# Tuples, iterators, splats, and type stability

I’m trying understand type stability of functions like

``````f(t::Tuple) = tuple(t...)
g(t::Tuple) = tuple((identity(l) for l in t)...)
``````

`identity` here is meant to be a place-holder for any type stable function. Of the two, `f` is stable, `g` is not:

``````julia> t = (:a, 1, 0.1);
julia> @code_warntype f(t)
Variables
#self#::Core.Compiler.Const(f, false)
t::Tuple{Symbol,Int64,Float64}

Body::Tuple{Symbol,Int64,Float64}
1 ─ %1 = Core._apply_iterate(Base.iterate, Main.tuple, t)::Tuple{Symbol,Int64,Float64}
└──      return %1

julia> @code_warntype g(t)
Variables
#self#::Core.Compiler.Const(g, false)
t::Tuple{Symbol,Int64,Float64}

Body::Tuple{Vararg{Union{Float64, Int64, Symbol},N} where N}
1 ─ %1 = Base.Generator(Main.identity, t)::Base.Generator{Tuple{Symbol,Int64,Float64},typeof(identity)}
│   %2 = Core._apply_iterate(Base.iterate, Main.tuple, %1)::Tuple{Vararg{Union{Float64, Int64, Symbol},N} where N}
└──      return %2
``````

There are two, possibly related, things I don’t understand here. First, what exactly does `tuple(t...)` do? I would have expected this to `iterate` through `t`, and pass the results onto `tuple`. But I guess that’s not what’s happening, since `iterate` doesn’t seem to be type stable:

``````julia> @code_warntype iterate(t)
Variables
#self#::Core.Compiler.Const(iterate, false)
t::Tuple{Symbol,Int64,Float64}

Body::Union{Nothing, Tuple{Union{Float64, Int64, Symbol},Int64}}
1 ─      nothing
│        nothing
│   %3 = (#self#)(t, 1)::Union{Nothing, Tuple{Union{Float64, Int64, Symbol},Int64}}
└──      return %3
``````

So what exactly does splatting do then, and is this explained somewhere in the manual?

Second, for `g`, I’ve come to the conclusion that its type instability is probably caused by the compiler not being able to infer the length of a `Base.Generator{NTuple{N,T}}` from its type. Is there a reason why this is so? Could there be something like a value for `IteratorSize` called `TypeHasLength()` that would be a guarantee that `length(::T) = length(T)` for this type `T`, i.e. the length is inferable from the type? This seems to me like it would make a lot of sense for `Tuple`s, and probably also for a lot of user-defined composite types that have a number of fields, and `iterate` just goes through them. This is actually the original use case that got me thinking about all this: A user-defined, iterable type for which I would like a function like `g` to be type stable.

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PS. Derailing my own thread, but in trying to figure this out I’ve really come to think that `map` on generic iterators should return generators. I find it very unintuitive that `map(h, gen)` and `(h(i) for i in gen)` behave so very differently even when `gen` is a generator.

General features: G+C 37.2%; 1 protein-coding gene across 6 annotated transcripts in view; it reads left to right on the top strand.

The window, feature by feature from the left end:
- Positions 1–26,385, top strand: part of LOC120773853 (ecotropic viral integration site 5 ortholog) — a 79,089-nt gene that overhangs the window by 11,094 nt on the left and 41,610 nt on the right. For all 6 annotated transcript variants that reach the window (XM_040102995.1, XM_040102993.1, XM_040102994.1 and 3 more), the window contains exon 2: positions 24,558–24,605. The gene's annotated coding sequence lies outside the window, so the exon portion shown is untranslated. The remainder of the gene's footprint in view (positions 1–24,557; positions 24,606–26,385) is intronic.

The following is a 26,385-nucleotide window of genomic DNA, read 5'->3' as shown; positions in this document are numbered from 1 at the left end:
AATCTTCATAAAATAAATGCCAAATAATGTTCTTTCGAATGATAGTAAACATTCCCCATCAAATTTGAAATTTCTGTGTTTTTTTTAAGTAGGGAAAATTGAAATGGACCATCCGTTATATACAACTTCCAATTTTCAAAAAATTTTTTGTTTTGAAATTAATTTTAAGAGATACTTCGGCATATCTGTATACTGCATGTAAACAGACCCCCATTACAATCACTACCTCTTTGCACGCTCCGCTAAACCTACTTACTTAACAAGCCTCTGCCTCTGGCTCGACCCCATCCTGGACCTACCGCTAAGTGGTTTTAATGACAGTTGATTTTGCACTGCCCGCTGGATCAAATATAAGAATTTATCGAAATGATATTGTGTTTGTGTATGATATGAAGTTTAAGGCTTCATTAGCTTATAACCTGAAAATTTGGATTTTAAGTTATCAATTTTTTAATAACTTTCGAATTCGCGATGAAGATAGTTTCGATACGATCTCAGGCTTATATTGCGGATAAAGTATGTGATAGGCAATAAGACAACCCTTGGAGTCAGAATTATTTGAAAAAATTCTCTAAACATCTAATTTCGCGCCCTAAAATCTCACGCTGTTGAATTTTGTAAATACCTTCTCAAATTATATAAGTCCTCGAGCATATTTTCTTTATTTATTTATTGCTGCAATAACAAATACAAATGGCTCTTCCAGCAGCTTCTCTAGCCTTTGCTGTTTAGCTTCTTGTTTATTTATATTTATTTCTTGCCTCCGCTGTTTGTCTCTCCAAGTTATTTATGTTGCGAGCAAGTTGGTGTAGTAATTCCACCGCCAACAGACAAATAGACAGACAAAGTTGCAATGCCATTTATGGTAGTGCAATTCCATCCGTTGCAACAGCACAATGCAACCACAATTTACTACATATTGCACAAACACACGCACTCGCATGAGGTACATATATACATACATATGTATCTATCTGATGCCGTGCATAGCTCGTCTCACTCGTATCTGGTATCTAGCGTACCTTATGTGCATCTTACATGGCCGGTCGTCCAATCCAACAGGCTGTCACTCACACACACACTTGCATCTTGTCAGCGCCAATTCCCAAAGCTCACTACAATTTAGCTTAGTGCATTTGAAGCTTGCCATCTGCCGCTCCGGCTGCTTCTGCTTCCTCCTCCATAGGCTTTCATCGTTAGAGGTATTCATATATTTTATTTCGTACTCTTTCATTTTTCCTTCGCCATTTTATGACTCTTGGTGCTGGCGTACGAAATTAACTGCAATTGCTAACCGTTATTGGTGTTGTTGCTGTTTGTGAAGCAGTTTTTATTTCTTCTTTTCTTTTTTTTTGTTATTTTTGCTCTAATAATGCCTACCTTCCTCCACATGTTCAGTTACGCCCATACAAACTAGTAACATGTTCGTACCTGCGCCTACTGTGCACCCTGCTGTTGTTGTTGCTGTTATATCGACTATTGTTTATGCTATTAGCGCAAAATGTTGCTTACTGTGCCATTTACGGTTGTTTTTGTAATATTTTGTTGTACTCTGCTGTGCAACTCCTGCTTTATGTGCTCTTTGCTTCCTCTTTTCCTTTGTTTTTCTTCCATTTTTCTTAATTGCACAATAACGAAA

1 Like

From the FAQ:

`...` splits one argument into many different arguments in function calls

That’s really all there is to it: `f(t...)` is simply equivalent to `f(first(t), second(t), ..., last(t))`.

You are correct that one of the issues in your function `g` is that using a generator hides the length of `t` from the compiler, and so Julia must figure out a runtime which method of `tuple` to call and hence it cannot infer the return type of `g`. The other issue is that generators can only have a single `eltype`, so if the elements of `t` have different types then the `eltype` of the generator must be an abstract type which is a supertype of all of the element types.

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BTW, Add Iterators.map by tkf · Pull Request #34352 · JuliaLang/julia · GitHub added an uncollected `map` to go with `filter` etc:

``````julia> Iterators.map(sqrt, ntuple(+,5))
Base.Generator{NTuple{5,Int64},typeof(sqrt)}(sqrt, (1, 2, 3, 4, 5))
``````
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And what if `t` isn’t a `Tuple`, does it first gets converted to a `Tuple` with something like `tuple(t...)`?

It is iterated. See, among other pages,

https://docs.julialang.org/en/v1/manual/faq/#The-two-uses-of-the-…-operator:-slurping-and-splatting-1

Thanks. Whether it’s iterated is what I meant to ask above as well, but my brain-finger communication failed. I’ve read the pages you link though, and neither one of them really answers the question, e.g. the fact that general iterables go through `iterate` when splatting, but `Tuple`s don’t, is not specified.

Thanks, I wasn’t aware of this. Seems perfect, a reason to look forward to 1.6.

All this seems to point towards a rule of thumb though, that generators are a bad idea when dealing with tuples and tuple-like iterables (e.g. user types that `iterate` over their fields of mixed types), if one wants to maintain type stability.

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AFAIK `Tuple`s are technically `iterate`d too, it’s just that then the compiler can expand that efficiently.

If you want to find out these things interactively while learning Julia, constructs like

``````julia> Meta.@lower f(x...)
:(\$(Expr(:thunk, CodeInfo(
@ none within `top-level scope'
1 ─ %1 = Core._apply_iterate(Base.iterate, f, x)
└──      return %1
))))
``````

are useful.

Fix for the inference imprecision here (together with some other recent work on master):

https://github.com/JuliaLang/julia/pull/36622

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I am officially impressed with the Julia community’s responsivity to feedback.

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Should be fixed on master.

10 Likes